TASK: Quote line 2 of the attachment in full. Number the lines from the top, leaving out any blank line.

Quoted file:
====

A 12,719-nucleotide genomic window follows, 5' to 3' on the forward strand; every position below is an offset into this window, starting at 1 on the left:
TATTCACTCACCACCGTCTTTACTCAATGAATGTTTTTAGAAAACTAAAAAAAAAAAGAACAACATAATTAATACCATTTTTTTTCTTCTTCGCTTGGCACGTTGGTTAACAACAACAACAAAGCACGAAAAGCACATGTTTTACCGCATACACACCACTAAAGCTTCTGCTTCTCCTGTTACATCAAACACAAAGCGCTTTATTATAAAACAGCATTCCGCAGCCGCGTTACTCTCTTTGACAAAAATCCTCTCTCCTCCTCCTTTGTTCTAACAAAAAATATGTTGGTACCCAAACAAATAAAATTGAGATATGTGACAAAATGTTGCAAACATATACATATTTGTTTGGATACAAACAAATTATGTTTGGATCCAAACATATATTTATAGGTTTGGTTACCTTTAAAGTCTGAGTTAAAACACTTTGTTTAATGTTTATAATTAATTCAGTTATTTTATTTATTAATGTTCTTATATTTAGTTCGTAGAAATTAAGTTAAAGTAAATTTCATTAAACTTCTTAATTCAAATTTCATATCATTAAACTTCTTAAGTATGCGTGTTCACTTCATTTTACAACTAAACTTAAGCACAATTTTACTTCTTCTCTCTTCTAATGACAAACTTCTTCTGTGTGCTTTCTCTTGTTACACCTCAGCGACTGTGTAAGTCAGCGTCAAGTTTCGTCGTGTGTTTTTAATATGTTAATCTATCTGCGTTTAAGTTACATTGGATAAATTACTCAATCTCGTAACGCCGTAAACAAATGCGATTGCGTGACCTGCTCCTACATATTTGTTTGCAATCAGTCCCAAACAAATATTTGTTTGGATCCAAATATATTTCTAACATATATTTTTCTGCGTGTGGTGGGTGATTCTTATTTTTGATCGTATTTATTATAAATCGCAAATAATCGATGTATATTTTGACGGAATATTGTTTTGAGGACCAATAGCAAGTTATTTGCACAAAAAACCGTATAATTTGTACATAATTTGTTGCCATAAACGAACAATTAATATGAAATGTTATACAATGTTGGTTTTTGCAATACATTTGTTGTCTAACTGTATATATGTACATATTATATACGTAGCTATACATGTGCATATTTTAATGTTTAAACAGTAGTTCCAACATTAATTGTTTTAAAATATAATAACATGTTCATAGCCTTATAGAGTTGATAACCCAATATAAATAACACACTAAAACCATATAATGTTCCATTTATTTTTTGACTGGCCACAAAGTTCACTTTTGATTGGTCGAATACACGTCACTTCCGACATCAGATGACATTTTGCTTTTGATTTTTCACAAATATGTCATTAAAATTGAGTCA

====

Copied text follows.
TATTCACTCACCACCGTCTTTACTCAATGAATGTTTTTAGAAAACTAAAAAAAAAAAGAACAACATAATTAATACCATTTTTTTTCTTCTTCGCTTGGCACGTTGGTTAACAACAACAACAAAGCACGAAAAGCACATGTTTTACCGCATACACACCACTAAAGCTTCTGCTTCTCCTGTTACATCAAACACAAAGCGCTTTATTATAAAACAGCATTCCGCAGCCGCGTTACTCTCTTTGACAAAAATCCTCTCTCCTCCTCCTTTGTTCTAACAAAAAATATGTTGGTACCCAAACAAATAAAATTGAGATATGTGACAAAATGTTGCAAACATATACATATTTGTTTGGATACAAACAAATTATGTTTGGATCCAAACATATATTTATAGGTTTGGTTACCTTTAAAGTCTGAGTTAAAACACTTTGTTTAATGTTTATAATTAATTCAGTTATTTTATTTATTAATGTTCTTATATTTAGTTCGTAGAAATTAAGTTAAAGTAAATTTCATTAAACTTCTTAATTCAAATTTCATATCATTAAACTTCTTAAGTATGCGTGTTCACTTCATTTTACAACTAAACTTAAGCACAATTTTACTTCTTCTCTCTTCTAATGACAAACTTCTTCTGTGTGCTTTCTCTTGTTACACCTCAGCGACTGTGTAAGTCAGCGTCAAGTTTCGTCGTGTGTTTTTAATATGTTAATCTATCTGCGTTTAAGTTACATTGGATAAATTACTCAATCTCGTAACGCCGTAAACAAATGCGATTGCGTGACCTGCTCCTACATATTTGTTTGCAATCAGTCCCAAACAAATATTTGTTTGGATCCAAATATATTTCTAACATATATTTTTCTGCGTGTGGTGGGTGATTCTTATTTTTGATCGTATTTATTATAAATCGCAAATAATCGATGTATATTTTGACGGAATATTGTTTTGAGGACCAATAGCAAGTTATTTGCACAAAAAACCGTATAATTTGTACATAATTTGTTGCCATAAACGAACAATTAATATGAAATGTTATACAATGTTGGTTTTTGCAATACATTTGTTGTCTAACTGTATATATGTACATATTATATACGTAGCTATACATGTGCATATTTTAATGTTTAAACAGTAGTTCCAACATTAATTGTTTTAAAATATAATAACATGTTCATAGCCTTATAGAGTTGATAACCCAATATAAATAACACACTAAAACCATATAATGTTCCATTTATTTTTTGACTGGCCACAAAGTTCACTTTTGATTGGTCGAATACACGTCACTTCCGACATCAGATGACATTTTGCTTTTGATTTTTCACAAATATGTCATTAAAATTGAGTCA